While Sandton City’s dedicated utilities team are driving the initiative, everyone who is part of the mall is contributing to the project’s success in their own way.
Each night, as part of their patrols, security guards check for running toilets and dripping taps. They report any concerns and immediate action is taken.
The team at Sandton City also shares its expertise with the tenants in its shops, restaurants and offices. In this way, the mall has even bigger positive impacts on saving water.
“Optimising water savings is not only essential to protect this precious resource in a water-scarce country like South Africa, but it is also an excellent business decision,” notes Gaddy. “Helping tenants with their water efficiency, which often also results in cost efficiencies, adds to the excellent proposition that Sandton City represents.”
Even with its brilliant achievement of cutting its water consumption by a whopping 16%, the Sandton City team is not yet satisfied. In fact, it is determined to do even more to reduce water use and has set itself ambitious goals for water savings in future. The introduction of new electronic water meters will analyse daily consumption patterns and play a big role in achieving bigger savings.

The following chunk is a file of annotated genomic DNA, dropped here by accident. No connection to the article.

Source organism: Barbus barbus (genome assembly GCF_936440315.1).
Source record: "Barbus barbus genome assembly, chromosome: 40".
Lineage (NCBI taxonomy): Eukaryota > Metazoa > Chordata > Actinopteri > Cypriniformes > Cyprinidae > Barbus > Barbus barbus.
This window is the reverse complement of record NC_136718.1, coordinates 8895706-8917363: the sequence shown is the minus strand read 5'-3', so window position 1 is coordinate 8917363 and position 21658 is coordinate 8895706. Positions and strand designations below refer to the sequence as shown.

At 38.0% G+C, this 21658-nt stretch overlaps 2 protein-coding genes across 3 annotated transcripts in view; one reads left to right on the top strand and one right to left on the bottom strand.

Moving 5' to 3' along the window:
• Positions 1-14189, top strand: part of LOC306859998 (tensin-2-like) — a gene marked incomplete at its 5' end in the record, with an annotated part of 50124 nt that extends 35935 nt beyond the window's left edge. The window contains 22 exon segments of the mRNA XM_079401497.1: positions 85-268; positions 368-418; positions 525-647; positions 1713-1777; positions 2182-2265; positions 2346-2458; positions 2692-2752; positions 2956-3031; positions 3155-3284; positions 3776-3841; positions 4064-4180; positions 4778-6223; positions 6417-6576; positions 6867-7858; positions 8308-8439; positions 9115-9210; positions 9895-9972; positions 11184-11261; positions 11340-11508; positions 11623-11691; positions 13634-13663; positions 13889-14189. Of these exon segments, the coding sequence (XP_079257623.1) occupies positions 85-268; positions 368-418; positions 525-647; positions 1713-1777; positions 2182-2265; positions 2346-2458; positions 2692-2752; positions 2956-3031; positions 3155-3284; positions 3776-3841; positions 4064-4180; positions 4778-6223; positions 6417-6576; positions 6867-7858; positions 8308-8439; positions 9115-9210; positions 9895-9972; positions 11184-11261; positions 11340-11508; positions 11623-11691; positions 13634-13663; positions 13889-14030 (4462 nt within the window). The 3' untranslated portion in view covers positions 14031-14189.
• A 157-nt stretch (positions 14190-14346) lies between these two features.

It is applying the same care to saving other resources, including electricity. Sandton City has decreased its electricity consumption by 27% per square metre over the past dozen years. In the last year alone, it cut power use by nearly 7.21% at Sandton City and 8.39% Nelson Mandela Square.
It is also tapping into the power of exponential positive impacts by collaborating with its tenants. “We provide tenants with target energy levels in line with their type of business and challenge them to reduce their own electricity consumption accordingly. We can do better together,” says Gaddy.
Again, Sandton City has come a long way on its energy-saving journey, there is still some way to go.
“We need to do more and we will. We are committed to being kind to our planet and its scarce resources,” says Gaddy.